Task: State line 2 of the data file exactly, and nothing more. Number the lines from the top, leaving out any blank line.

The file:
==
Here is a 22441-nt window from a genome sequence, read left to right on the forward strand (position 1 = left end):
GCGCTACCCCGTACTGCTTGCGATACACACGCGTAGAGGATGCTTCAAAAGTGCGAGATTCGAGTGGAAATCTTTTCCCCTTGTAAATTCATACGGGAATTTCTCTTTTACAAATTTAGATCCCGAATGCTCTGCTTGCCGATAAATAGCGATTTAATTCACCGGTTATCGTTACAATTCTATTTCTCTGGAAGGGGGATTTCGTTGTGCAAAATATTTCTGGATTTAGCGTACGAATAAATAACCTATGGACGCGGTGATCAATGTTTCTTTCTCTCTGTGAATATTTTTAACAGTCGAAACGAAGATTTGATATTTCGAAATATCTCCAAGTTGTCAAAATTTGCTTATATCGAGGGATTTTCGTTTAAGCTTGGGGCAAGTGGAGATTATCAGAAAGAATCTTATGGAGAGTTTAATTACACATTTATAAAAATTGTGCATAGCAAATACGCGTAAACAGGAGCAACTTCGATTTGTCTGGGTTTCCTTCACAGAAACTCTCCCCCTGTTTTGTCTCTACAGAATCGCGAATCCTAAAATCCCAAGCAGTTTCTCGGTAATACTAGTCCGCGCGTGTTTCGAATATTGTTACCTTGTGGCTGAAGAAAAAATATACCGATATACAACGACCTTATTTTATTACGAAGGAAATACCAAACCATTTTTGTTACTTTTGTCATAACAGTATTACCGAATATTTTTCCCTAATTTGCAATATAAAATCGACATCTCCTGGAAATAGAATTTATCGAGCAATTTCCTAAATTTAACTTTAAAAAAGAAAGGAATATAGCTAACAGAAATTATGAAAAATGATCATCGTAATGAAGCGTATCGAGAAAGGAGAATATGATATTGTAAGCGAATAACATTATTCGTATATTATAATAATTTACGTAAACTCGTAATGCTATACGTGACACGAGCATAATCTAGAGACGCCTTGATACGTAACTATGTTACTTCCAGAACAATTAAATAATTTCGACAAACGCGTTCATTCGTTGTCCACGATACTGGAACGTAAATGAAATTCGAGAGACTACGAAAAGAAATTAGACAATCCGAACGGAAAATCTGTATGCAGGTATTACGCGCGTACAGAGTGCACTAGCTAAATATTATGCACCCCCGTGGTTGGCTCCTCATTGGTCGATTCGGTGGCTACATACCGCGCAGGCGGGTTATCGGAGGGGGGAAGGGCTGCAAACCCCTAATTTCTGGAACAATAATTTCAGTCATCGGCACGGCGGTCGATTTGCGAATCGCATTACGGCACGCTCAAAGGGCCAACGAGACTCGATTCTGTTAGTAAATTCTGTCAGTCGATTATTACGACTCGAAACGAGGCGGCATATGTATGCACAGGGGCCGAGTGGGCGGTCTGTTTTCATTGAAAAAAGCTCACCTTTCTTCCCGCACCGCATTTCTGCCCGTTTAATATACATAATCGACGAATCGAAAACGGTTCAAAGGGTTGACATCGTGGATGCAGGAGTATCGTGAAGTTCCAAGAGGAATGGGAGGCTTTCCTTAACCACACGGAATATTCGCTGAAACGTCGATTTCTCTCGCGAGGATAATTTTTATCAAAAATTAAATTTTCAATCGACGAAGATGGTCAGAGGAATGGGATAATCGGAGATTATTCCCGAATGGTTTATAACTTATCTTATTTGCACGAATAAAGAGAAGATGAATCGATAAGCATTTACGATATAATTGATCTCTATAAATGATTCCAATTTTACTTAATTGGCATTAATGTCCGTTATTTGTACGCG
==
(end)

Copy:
GCGCTACCCCGTACTGCTTGCGATACACACGCGTAGAGGATGCTTCAAAAGTGCGAGATTCGAGTGGAAATCTTTTCCCCTTGTAAATTCATACGGGAATTTCTCTTTTACAAATTTAGATCCCGAATGCTCTGCTTGCCGATAAATAGCGATTTAATTCACCGGTTATCGTTACAATTCTATTTCTCTGGAAGGGGGATTTCGTTGTGCAAAATATTTCTGGATTTAGCGTACGAATAAATAACCTATGGACGCGGTGATCAATGTTTCTTTCTCTCTGTGAATATTTTTAACAGTCGAAACGAAGATTTGATATTTCGAAATATCTCCAAGTTGTCAAAATTTGCTTATATCGAGGGATTTTCGTTTAAGCTTGGGGCAAGTGGAGATTATCAGAAAGAATCTTATGGAGAGTTTAATTACACATTTATAAAAATTGTGCATAGCAAATACGCGTAAACAGGAGCAACTTCGATTTGTCTGGGTTTCCTTCACAGAAACTCTCCCCCTGTTTTGTCTCTACAGAATCGCGAATCCTAAAATCCCAAGCAGTTTCTCGGTAATACTAGTCCGCGCGTGTTTCGAATATTGTTACCTTGTGGCTGAAGAAAAAATATACCGATATACAACGACCTTATTTTATTACGAAGGAAATACCAAACCATTTTTGTTACTTTTGTCATAACAGTATTACCGAATATTTTTCCCTAATTTGCAATATAAAATCGACATCTCCTGGAAATAGAATTTATCGAGCAATTTCCTAAATTTAACTTTAAAAAAGAAAGGAATATAGCTAACAGAAATTATGAAAAATGATCATCGTAATGAAGCGTATCGAGAAAGGAGAATATGATATTGTAAGCGAATAACATTATTCGTATATTATAATAATTTACGTAAACTCGTAATGCTATACGTGACACGAGCATAATCTAGAGACGCCTTGATACGTAACTATGTTACTTCCAGAACAATTAAATAATTTCGACAAACGCGTTCATTCGTTGTCCACGATACTGGAACGTAAATGAAATTCGAGAGACTACGAAAAGAAATTAGACAATCCGAACGGAAAATCTGTATGCAGGTATTACGCGCGTACAGAGTGCACTAGCTAAATATTATGCACCCCCGTGGTTGGCTCCTCATTGGTCGATTCGGTGGCTACATACCGCGCAGGCGGGTTATCGGAGGGGGGAAGGGCTGCAAACCCCTAATTTCTGGAACAATAATTTCAGTCATCGGCACGGCGGTCGATTTGCGAATCGCATTACGGCACGCTCAAAGGGCCAACGAGACTCGATTCTGTTAGTAAATTCTGTCAGTCGATTATTACGACTCGAAACGAGGCGGCATATGTATGCACAGGGGCCGAGTGGGCGGTCTGTTTTCATTGAAAAAAGCTCACCTTTCTTCCCGCACCGCATTTCTGCCCGTTTAATATACATAATCGACGAATCGAAAACGGTTCAAAGGGTTGACATCGTGGATGCAGGAGTATCGTGAAGTTCCAAGAGGAATGGGAGGCTTTCCTTAACCACACGGAATATTCGCTGAAACGTCGATTTCTCTCGCGAGGATAATTTTTATCAAAAATTAAATTTTCAATCGACGAAGATGGTCAGAGGAATGGGATAATCGGAGATTATTCCCGAATGGTTTATAACTTATCTTATTTGCACGAATAAAGAGAAGATGAATCGATAAGCATTTACGATATAATTGATCTCTATAAATGATTCCAATTTTACTTAATTGGCATTAATGTCCGTTATTTGTACGCG